“That is, with such work, our air defense systems [would have] approximately 20 days of work,” he said in comments posted on the Telegram account of Russia’s Ministry of Defense. CNBC was unable to verify Shoigu’s claims.
Several of Ukraine’s allies in Europe, including the Netherlands, Belgium, Denmark and Norway, have promised to supply kyiv with F-16 jets although the timeframe for training and supply, as well as the number of aircraft that will be donated, differs between the nations and is not yet fully confirmed.
Denmark is expected to supply Kyiv with 19 jets but the deliveries will be made in tranches with the first six to be delivered in March or April 2024.
— Holly Ellyatt
Ukraine says Russian warplanes drop explosives on Black Sea shipping lanes
Ukraine said on Wednesday Russian warplanes had dropped “explosive objects” into the likely paths of civilian vessels in the Black Sea three times in the last 24 hours, but that its fledgling shipping corridor was still operating.
Ukraine is trying to build up a new shipping lane without Russian approval to revive its vital seaborne exports. Russia said it would consider any vessel a potential military target after it quit a U.N.-brokered deal in July that allowed some food exports to flow despite the war.
The first cargo ship using new Black Sea shipping lanes is seen leaving the southern port of Odesa on August 16, 2023. Ukraine said the first cargo ship to use the shipping lanes had exited a southern port despite threats from Russia that its navy could target vessels leaving the country. “The first vessel is moving along the temporary corridors established for civilian vessels to and from Black Sea ports,” Ukraine’s Infrastructure Minister Oleksandr Kubrakov said in a statement. (Photo by STRINGER / AFP) (Photo by STRINGER/AFP via Getty Images)
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“The occupiers are continuing to terrorise the paths of civilian shipping in the Black Sea with tactical aviation, dropping explosive objects into the likely paths of civilian vessel traffic,” the southern military command said.
“There were three such drops registered in the last 24 hours. However, the navigation corridor continues to function under the watch of the defense forces,” it said.
Russia’s defense ministry did not immediately reply to a request for comment.
The spokeswoman for Ukraine’s southern command said on Tuesday that Russia was regularly dropping guided aerial bombs, sea mines or other as-yet unknown explosive devices near the corridor, the Suspilne public broadcaster reported.
Two Russian tanks explode on their own mines, Ukraine claims
View of a captured Russian T-72 tank hidden in a forest near Kivsharivka, Ukraine.
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Ukraine claimed two Russian tanks exploded on their own mines as they retreated following an attempt to storm Ukrainian positions.
“In the Kupyansk direction, two enemy T-72 tanks, after another unsuccessful assault on our positions, were returning to the original line and exploded on their own mines,” the Steel Frontier 15th Mobile Border Detachment said on Facebook Wednesday.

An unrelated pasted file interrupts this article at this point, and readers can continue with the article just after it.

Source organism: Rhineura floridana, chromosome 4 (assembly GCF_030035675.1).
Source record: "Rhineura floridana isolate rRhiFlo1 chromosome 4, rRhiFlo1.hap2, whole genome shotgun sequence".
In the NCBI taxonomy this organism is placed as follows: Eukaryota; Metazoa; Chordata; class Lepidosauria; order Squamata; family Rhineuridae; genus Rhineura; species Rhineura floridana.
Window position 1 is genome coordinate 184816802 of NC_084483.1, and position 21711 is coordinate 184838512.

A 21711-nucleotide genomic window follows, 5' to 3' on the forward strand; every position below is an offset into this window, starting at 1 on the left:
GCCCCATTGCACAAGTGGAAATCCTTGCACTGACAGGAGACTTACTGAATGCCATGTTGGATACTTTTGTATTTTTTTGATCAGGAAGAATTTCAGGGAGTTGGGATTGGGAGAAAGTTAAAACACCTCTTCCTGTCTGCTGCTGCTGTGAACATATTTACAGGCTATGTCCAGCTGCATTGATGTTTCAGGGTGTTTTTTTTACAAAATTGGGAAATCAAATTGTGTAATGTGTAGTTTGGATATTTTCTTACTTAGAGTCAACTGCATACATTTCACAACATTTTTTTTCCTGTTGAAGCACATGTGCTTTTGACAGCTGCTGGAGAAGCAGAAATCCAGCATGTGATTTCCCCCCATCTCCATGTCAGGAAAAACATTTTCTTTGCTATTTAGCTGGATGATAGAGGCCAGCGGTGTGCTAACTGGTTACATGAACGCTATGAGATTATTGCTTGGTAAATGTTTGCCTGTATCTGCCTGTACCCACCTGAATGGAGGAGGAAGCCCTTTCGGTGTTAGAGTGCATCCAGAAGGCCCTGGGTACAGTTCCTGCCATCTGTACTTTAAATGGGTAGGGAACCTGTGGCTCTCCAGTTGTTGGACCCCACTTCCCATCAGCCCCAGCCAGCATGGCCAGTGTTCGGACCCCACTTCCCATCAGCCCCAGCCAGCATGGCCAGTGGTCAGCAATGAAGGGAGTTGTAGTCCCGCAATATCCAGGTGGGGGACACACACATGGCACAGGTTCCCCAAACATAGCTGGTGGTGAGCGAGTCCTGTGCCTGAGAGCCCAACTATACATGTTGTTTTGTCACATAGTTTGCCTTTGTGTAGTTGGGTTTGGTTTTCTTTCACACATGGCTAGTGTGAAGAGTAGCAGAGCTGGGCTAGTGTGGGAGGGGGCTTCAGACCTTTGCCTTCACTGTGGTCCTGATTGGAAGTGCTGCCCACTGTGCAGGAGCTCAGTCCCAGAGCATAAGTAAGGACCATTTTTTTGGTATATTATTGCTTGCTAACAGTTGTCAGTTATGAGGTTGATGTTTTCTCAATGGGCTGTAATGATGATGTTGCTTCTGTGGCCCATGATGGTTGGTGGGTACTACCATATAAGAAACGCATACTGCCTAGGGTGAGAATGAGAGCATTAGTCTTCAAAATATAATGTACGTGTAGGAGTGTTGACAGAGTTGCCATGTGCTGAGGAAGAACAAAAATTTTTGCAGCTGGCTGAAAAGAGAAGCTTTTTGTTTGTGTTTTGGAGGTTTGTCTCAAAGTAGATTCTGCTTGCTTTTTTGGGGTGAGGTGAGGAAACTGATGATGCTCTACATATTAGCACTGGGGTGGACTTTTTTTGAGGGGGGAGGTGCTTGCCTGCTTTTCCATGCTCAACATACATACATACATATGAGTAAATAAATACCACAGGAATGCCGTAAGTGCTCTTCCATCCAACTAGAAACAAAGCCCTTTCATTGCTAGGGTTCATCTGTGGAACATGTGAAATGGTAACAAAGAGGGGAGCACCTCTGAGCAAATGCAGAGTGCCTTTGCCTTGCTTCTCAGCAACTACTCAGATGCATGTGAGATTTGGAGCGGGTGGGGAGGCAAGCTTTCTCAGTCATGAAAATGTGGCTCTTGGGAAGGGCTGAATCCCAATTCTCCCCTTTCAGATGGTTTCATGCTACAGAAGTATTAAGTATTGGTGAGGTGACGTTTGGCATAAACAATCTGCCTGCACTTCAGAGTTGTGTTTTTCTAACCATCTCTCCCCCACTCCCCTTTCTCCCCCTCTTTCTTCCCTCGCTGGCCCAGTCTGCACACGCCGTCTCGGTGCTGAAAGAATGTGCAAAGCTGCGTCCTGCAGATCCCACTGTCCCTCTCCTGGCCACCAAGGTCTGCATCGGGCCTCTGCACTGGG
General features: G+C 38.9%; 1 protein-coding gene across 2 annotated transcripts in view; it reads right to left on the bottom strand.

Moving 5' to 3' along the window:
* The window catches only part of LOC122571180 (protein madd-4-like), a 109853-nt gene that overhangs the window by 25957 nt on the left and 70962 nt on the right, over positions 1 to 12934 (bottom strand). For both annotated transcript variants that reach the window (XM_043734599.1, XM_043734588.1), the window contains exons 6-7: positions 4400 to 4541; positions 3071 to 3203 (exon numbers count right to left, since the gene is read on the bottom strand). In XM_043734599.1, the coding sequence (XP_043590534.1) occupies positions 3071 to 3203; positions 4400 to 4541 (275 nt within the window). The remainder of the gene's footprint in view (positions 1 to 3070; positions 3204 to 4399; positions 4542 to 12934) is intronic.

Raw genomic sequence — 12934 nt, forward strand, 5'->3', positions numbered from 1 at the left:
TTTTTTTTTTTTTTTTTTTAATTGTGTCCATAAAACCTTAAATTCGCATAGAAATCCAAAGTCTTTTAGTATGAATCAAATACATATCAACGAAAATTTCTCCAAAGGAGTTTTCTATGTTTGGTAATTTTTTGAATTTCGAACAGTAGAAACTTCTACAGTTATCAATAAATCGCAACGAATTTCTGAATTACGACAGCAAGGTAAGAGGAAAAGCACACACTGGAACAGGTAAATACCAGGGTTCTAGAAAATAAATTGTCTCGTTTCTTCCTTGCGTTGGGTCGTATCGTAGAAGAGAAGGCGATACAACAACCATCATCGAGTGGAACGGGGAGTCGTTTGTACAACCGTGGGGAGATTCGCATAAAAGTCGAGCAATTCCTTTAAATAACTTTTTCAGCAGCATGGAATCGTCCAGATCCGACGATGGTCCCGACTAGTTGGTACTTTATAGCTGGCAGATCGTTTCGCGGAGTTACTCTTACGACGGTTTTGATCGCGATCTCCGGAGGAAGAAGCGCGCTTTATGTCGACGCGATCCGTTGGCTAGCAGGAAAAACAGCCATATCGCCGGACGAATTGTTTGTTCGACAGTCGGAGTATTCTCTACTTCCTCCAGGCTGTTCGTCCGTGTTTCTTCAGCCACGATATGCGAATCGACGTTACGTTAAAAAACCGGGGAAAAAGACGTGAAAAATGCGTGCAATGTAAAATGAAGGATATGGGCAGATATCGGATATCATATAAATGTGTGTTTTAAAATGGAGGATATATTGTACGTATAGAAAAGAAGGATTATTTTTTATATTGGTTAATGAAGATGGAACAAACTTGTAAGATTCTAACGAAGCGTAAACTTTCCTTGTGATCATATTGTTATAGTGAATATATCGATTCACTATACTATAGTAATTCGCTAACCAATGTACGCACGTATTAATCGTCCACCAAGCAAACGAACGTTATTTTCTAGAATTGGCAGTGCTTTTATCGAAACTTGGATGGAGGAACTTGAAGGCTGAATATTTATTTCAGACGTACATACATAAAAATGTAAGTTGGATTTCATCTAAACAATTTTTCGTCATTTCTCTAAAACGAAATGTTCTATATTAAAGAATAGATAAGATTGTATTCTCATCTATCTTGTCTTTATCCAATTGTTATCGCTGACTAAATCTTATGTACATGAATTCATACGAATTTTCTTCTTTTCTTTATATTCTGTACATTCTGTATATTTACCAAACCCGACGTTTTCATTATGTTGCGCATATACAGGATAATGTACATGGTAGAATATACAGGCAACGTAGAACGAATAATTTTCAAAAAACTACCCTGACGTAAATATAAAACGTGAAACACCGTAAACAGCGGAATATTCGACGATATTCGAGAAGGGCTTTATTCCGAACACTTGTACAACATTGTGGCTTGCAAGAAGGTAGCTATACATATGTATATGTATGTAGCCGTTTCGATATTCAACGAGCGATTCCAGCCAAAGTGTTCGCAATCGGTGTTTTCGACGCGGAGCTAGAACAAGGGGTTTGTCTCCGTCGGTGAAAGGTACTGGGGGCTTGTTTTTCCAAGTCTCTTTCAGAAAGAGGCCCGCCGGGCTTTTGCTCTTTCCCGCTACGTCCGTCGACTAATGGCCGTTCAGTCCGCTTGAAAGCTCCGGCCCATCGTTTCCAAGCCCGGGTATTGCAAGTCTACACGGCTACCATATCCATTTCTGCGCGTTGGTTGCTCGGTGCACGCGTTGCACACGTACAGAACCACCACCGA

“One of them immediately exploded, and the other only ‘took off’, damaging the track,” the post said, with an accompanying video showing an explosion.
The detachment said wryly that it had sent two drones to the damaged tank to carry out “explosive maintenance” and that “now both tanks are beyond repair.” CNBC was unable to verify the information in the post.
The Kupiansk area in the Kharkiv region in northeast Ukraine is one of the combat hotspots in the war with a significant increase in fighting in the area in recent days, defense analysts say. Ukraine says Russian forces are trying to re-occupy the city of Kupiansk as it’s an important logistics hub.
— Holly Ellyatt
Ukraine is being defeated despite NATO help, Russia’s defense minister claims
Russia’s defense minister claimed Wednesday that Ukraine is facing defeat, despite massive amounts of military support from Western military alliance NATO.
“Despite the supply of new types of NATO weapons, the Kyiv regime is suffering defeat. The group of Russian troops continues to conduct an active defense, inflicting effective fire damage on the enemy,” Sergei Shoigu said in a conference call Wednesday, reported by news agency RIA Novosti.
Shoigu then claimed that Ukraine’s forces were “desperately and unsuccessfully” trying to attack in the Zaporozhzhia, Donetsk and Kherson directions, but that this was leading to large losses.
Russian President Vladimir Putin (L) talks to Defence Minister Sergey Shoigu (R) during the annual Navy Day Parade on July 30, 2023, in Saint Petersburg, Russia.
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“The forces of Ukraine are being depleted, and the demoralization of personnel is growing,” Shoigu claimed, without presenting evidence. In the meantime, he said, Russian units were advancing.
Russia has ramped up the intensity of its attacks on Ukraine, with the country’s interior minister noting Wednesday that the country had experienced the most attacks in one day, on Tuesday, since the start of the year.
Defense experts tend to agree that Ukraine’s counteroffensive that was launched in June has not been as successful as hoped, with the front line having shifted little and fighting remaining highly attritional.
Analysts at the Institute for the Study of War said Tuesday that Ukrainian forces continued offensive operations near Bakhmut and in the western Zaporizhia region while “Russian forces “continued offensive operations along the Kupyansk-Svatove-Kreminna line, near Bakhmut, near Avdiivka, west and southwest of Donetsk City, in the Donetsk-Zaporizhia Oblast border area, and in western Zaporizhia Oblast [region] and advanced near Avdiivka.”
— Holly Ellyatt